Inspired by blues-inflected rock legends like Led Zeppelin and Cream, Joakim Nilsson (vocals and guitar) and Rikard Edlund (bass) formed Graveyard back in 2006. Now playing with Jonatan Ramm (guitar) and Axel Sjöberg (drums), the Swedish four-piece’s music reveals hints of blues, folk, jazz and rock and roll—or as they call it, “no boundaries, no limits at all.” The doom rockers, who perform in English, have released three albums, including 2012’s Lights Out (stream it below), which Pitchfork says, “might sound more like Wolfmother—or a supercharged version of the Black Crowes—than an actual metal record.” But you can decide for yourself when Graveyard (above, performing “Ain’t Fit to Live Here”) play Webster Hall on Sunday night.
Tag Archives: Wolfmother
Inspired by blues-inflected rock legends like Led Zeppelin and Cream, Joakim Nilsson (vocals and guitar) and Rikard Edlund (bass) formed Graveyard back in 2006. Now playing with Jonatan Ramm (guitar) and Axel Sjoberg (drums), the Swedish four-piece’s music reveals hints of blues, folk, jazz and rock and roll—or as they call it, “no boundaries, no limits at all.” Last fall the throwback rockers released their third album, Lights Out (stream it below), which Pitchfork says, “might sound more like Wolfmother—or a supercharged version of the Black Crowes—than an actual metal record.” But you can decide for yourself when Graveyard (above, performing “The Siren” at Bonnaroo in 2011) play The Bowery Ballroom tomorrow night and Music Hall of Williamsburg on Sunday.
Tags: Axel Sjoberg, Black Crowes, Bowery Ballroom, Cream, Graveyard, Joakim Nilsson, Jonatan Ramm, Led Zeppelin, Lights Out, Music Hall of Williamsburg, Preview, Rikard Edlund, Video, Wolfmother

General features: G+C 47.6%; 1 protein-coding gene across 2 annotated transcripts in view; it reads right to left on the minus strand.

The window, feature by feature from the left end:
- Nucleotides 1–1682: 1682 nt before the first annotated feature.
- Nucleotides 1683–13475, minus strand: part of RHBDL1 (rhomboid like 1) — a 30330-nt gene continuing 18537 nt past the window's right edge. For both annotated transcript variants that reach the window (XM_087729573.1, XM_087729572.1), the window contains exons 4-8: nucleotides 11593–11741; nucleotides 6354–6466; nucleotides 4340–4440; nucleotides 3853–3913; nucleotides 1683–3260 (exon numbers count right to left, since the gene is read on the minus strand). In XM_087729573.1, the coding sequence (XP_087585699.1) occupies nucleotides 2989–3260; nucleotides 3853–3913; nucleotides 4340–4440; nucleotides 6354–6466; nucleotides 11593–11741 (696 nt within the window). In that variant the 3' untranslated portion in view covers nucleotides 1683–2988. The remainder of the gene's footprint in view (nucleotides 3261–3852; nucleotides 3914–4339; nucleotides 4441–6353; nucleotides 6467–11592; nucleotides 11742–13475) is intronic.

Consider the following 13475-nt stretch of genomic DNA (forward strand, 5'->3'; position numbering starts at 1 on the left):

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Wolfmother – Music Hall of Williamsburg – November 9, 2009
What was it your mother told you about making a good first impression? Wolfmother learned that lesson well, opening their show at Music Hall of Williamsburg with an eight-minute “Dimension”—an explosion of guitar and falsetto, machine-gun drums and bass. What was it your mother said about playing with matches? The band wasn’t quite as good with that one, throwing flame at the dry tinder of the audience. Never mind that it was a Monday night, it took about 30 seconds for the jacked-up, sold-out crowd to turn into a flailing mosh pit.
From there it was just a matter of playing with fire. Wolfmother leaned heavily on new material but strategically placed songs from the debut album throughout. Of course, these got the greatest reaction, with the crowd taking them in like an intravenous hit of an adrenaline-testosterone cocktail. These tunes were a bit more developed with long, pyrotechnic guitar sections and psychedelic breakdowns. Frontman Andrew Stockdale seemed to be able to flip a switch and turn a formless blob of volume and speed into a coherent sound at will. Never mind a lineup change or two, the band was tight and at his beck and call.
When the band hit “Woman” midset, the crowd and band merged with a crazy intensity, crowd-surfing, stage-diving and the whole lot. This was no video game. Stockdale joked about being warned that the Brooklyn crowd would just stand there, arms crossed, asking, “What have you got?” but the reality was kinetic craziness. Ending the set with a spacey “White Unicorn,” the volume maxed-out to the red, blowing a hole right onto N. 6th St. —A. Stein
Wolfmother – Terminal 5 – November 8, 2009
Photos courtesy of Michael Weintrob | www.michaelweintrob.com
The psychedelic-tinged hard-rocking Wolfmother’s debut album, Wolfmother, came out in 2006 to much acclaim. With Andrew Stockdale on vocals and guitar, Chris Ross on bass and keys and Myles Hekett on drums, the Australian band’s throwback sound earned comparisons to Black Sabbath and Blue Cheer, and their music was featured everywhere from Guitar Hero II to an iPod commercial to Shrek the Third. But despite the fact that things were riding high for the power trio, just like on Behind the Music, backstage things were falling apart.
Citing irreconcilable differences, Ross and Heskett left behind Stockdale and the group’s name in the summer of 2008. Undeterred, Stockdale got back in the saddle, recording new material—in L.A. this past spring—with Dave Atkins on drums, Aidan Nemeth on rhythm guitar and Ian Peres on bass and keys. The band, now a four-piece, then spent the summer opening for the Killers. But since releasing another heavy-rock disc, Cosmic Egg, two weeks ago, the newest version of Wolfmother is currently headlining a tour across two countries in North America and two boroughs in New York City—Sunday at Terminal 5 and Monday at Music Hall of Williamsburg.
(Above, Wolfmother plays “New Moon Rising” on Later…with Jools Holland.)